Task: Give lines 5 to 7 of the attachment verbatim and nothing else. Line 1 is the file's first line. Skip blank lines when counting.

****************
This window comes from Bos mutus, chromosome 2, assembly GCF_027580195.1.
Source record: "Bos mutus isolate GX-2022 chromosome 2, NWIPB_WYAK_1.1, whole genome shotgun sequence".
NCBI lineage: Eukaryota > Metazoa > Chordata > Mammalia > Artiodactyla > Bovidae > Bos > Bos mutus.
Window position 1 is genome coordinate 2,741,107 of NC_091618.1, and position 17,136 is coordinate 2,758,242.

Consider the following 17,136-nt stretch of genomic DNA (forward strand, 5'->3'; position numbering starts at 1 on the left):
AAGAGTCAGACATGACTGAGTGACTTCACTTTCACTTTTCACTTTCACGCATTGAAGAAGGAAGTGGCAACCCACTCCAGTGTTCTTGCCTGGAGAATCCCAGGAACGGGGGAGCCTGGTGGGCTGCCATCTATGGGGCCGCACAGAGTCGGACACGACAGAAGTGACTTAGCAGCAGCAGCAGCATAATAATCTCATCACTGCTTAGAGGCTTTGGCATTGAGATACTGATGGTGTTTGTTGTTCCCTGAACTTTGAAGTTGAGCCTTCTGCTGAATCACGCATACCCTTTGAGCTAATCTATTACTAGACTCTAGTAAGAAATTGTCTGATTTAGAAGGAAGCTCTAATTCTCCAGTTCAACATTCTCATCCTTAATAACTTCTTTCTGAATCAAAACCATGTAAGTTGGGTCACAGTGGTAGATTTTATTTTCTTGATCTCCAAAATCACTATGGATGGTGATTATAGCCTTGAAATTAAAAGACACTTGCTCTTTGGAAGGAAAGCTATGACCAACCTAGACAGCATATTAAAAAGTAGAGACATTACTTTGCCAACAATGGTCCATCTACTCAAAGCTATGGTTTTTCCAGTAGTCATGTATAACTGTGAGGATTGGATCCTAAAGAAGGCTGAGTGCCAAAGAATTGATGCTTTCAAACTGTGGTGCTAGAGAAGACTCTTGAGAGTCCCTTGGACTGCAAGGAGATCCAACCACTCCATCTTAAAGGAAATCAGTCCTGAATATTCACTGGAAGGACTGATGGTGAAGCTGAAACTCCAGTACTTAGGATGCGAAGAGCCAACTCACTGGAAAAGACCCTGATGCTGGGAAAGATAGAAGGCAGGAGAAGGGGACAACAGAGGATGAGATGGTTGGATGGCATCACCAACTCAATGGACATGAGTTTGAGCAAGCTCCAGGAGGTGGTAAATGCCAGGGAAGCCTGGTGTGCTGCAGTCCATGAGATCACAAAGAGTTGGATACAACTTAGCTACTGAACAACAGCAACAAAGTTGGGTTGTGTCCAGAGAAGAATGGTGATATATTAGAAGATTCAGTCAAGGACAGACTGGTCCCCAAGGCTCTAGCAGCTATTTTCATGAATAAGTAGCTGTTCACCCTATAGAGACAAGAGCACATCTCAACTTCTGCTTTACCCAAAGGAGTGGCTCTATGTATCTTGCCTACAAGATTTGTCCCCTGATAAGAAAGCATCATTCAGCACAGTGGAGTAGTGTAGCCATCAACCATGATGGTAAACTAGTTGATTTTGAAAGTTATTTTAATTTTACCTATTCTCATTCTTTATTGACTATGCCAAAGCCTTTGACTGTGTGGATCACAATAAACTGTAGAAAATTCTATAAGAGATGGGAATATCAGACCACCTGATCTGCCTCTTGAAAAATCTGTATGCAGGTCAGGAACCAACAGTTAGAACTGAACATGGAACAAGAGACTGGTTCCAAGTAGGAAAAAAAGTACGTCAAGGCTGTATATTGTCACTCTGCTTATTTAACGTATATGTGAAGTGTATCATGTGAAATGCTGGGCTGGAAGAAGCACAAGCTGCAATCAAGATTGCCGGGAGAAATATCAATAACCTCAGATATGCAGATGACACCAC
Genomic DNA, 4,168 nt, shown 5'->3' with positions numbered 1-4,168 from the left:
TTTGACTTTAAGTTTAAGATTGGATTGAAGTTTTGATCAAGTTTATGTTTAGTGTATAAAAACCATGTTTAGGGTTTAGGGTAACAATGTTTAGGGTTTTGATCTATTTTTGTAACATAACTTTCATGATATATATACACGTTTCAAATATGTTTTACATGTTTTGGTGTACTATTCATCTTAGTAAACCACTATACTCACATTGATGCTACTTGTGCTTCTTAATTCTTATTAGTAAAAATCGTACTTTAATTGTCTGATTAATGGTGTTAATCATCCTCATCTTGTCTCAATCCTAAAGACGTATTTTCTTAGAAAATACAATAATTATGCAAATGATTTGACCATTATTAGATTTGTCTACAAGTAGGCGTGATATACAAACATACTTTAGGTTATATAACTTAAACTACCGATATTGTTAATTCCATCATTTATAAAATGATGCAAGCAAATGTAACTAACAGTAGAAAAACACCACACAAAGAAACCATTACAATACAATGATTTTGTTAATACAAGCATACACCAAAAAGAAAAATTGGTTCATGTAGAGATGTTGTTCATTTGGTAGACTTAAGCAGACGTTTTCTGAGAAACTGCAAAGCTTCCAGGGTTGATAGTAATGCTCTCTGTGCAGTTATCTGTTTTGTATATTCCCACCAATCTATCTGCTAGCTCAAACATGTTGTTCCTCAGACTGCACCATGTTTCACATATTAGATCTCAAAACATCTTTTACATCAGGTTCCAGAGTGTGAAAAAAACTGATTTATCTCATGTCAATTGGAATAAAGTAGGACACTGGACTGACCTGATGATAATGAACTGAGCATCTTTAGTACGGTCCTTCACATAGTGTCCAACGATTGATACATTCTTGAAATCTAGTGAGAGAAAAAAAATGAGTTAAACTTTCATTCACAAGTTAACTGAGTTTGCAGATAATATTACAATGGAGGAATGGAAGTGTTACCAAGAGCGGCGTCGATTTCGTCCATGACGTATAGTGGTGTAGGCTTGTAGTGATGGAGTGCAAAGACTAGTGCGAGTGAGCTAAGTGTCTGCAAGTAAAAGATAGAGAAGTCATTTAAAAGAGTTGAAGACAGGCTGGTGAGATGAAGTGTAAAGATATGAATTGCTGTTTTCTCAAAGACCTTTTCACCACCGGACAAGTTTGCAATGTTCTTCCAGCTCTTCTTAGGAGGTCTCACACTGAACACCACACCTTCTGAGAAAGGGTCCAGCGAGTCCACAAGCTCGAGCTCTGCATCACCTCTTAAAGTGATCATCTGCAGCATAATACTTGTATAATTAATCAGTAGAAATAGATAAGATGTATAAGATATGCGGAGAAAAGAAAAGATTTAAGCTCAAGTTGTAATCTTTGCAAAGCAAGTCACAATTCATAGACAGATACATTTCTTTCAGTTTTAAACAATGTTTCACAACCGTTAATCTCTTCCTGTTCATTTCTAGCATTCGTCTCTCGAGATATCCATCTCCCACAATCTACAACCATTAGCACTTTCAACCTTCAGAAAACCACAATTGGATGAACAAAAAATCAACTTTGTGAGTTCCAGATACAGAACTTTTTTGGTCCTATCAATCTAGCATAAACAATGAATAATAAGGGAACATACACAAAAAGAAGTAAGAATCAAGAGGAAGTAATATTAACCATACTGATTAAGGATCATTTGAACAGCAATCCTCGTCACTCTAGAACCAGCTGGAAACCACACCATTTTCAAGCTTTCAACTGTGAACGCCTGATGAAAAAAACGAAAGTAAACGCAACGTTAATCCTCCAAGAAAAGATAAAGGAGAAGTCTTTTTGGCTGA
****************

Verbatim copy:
Consider the following 17,136-nt stretch of genomic DNA (forward strand, 5'->3'; position numbering starts at 1 on the left):
AAGAGTCAGACATGACTGAGTGACTTCACTTTCACTTTTCACTTTCACGCATTGAAGAAGGAAGTGGCAACCCACTCCAGTGTTCTTGCCTGGAGAATCCCAGGAACGGGGGAGCCTGGTGGGCTGCCATCTATGGGGCCGCACAGAGTCGGACACGACAGAAGTGACTTAGCAGCAGCAGCAGCATAATAATCTCATCACTGCTTAGAGGCTTTGGCATTGAGATACTGATGGTGTTTGTTGTTCCCTGAACTTTGAAGTTGAGCCTTCTGCTGAATCACGCATACCCTTTGAGCTAATCTATTACTAGACTCTAGTAAGAAATTGTCTGATTTAGAAGGAAGCTCTAATTCTCCAGTTCAACATTCTCATCCTTAATAACTTCTTTCTGAATCAAAACCATGTAAGTTGGGTCACAGTGGTAGATTTTATTTTCTTGATCTCCAAAATCACTATGGATGGTGATTATAGCCTTGAAATTAAAAGACACTTGCTCTTTGGAAGGAAAGCTATGACCAACCTAGACAGCATATTAAAAAGTAGAGACATTACTTTGCCAACAATGGTCCATCTACTCAAAGCTATGGTTTTTCCAGTAGTCATGTATAACTGTGAGGATTGGATCCTAAAGAAGGCTGAGTGCCAAAGAATTGATGCTTTCAAACTGTGGTGCTAGAGAAGACTCTTGAGAGTCCCTTGGACTGCAAGGAGATCCAACCACTCCATCTTAAAGGAAATCAGTCCTGAATATTCACTGGAAGGACTGATGGTGAAGCTGAAACTCCAGTACTTAGGATGCGAAGAGCCAACTCACTGGAAAAGACCCTGATGCTGGGAAAGATAGAAGGCAGGAGAAGGGGACAACAGAGGATGAGATGGTTGGATGGCATCACCAACTCAATGGACATGAGTTTGAGCAAGCTCCAGGAGGTGGTAAATGCCAGGGAAGCCTGGTGTGCTGCAGTCCATGAGATCACAAAGAGTTGGATACAACTTAGCTACTGAACAACAGCAACAAAGTTGGGTTGTGTCCAGAGAAGAATGGTGATATATTAGAAGATTCAGTCAAGGACAGACTGGTCCCCAAGGCTCTAGCAGCTATTTTCATGAATAAGTAGCTGTTCACCCTATAGAGACAAGAGCACATCTCAACTTCTGCTTTACCCAAAGGAGTGGCTCTATGTATCTTGCCTACAAGATTTGTCCCCTGATAAGAAAGCATCATTCAGCACAGTGGAGTAGTGTAGCCATCAACCATGATGGTAAACTAGTTGATTTTGAAAGTTATTTTAATTTTACCTATTCTCATTCTTTATTGACTATGCCAAAGCCTTTGACTGTGTGGATCACAATAAACTGTAGAAAATTCTATAAGAGATGGGAATATCAGACCACCTGATCTGCCTCTTGAAAAATCTGTATGCAGGTCAGGAACCAACAGTTAGAACTGAACATGGAACAAGAGACTGGTTCCAAGTAGGAAAAAAAGTACGTCAAGGCTGTATATTGTCACTCTGCTTATTTAACGTATATGTGAAGTGTATCATGTGAAATGCTGGGCTGGAAGAAGCACAAGCTGCAATCAAGATTGCCGGGAGAAATATCAATAACCTCAGATATGCAGATGACACCAC
Genomic DNA, 4,168 nt, shown 5'->3' with positions numbered 1-4,168 from the left: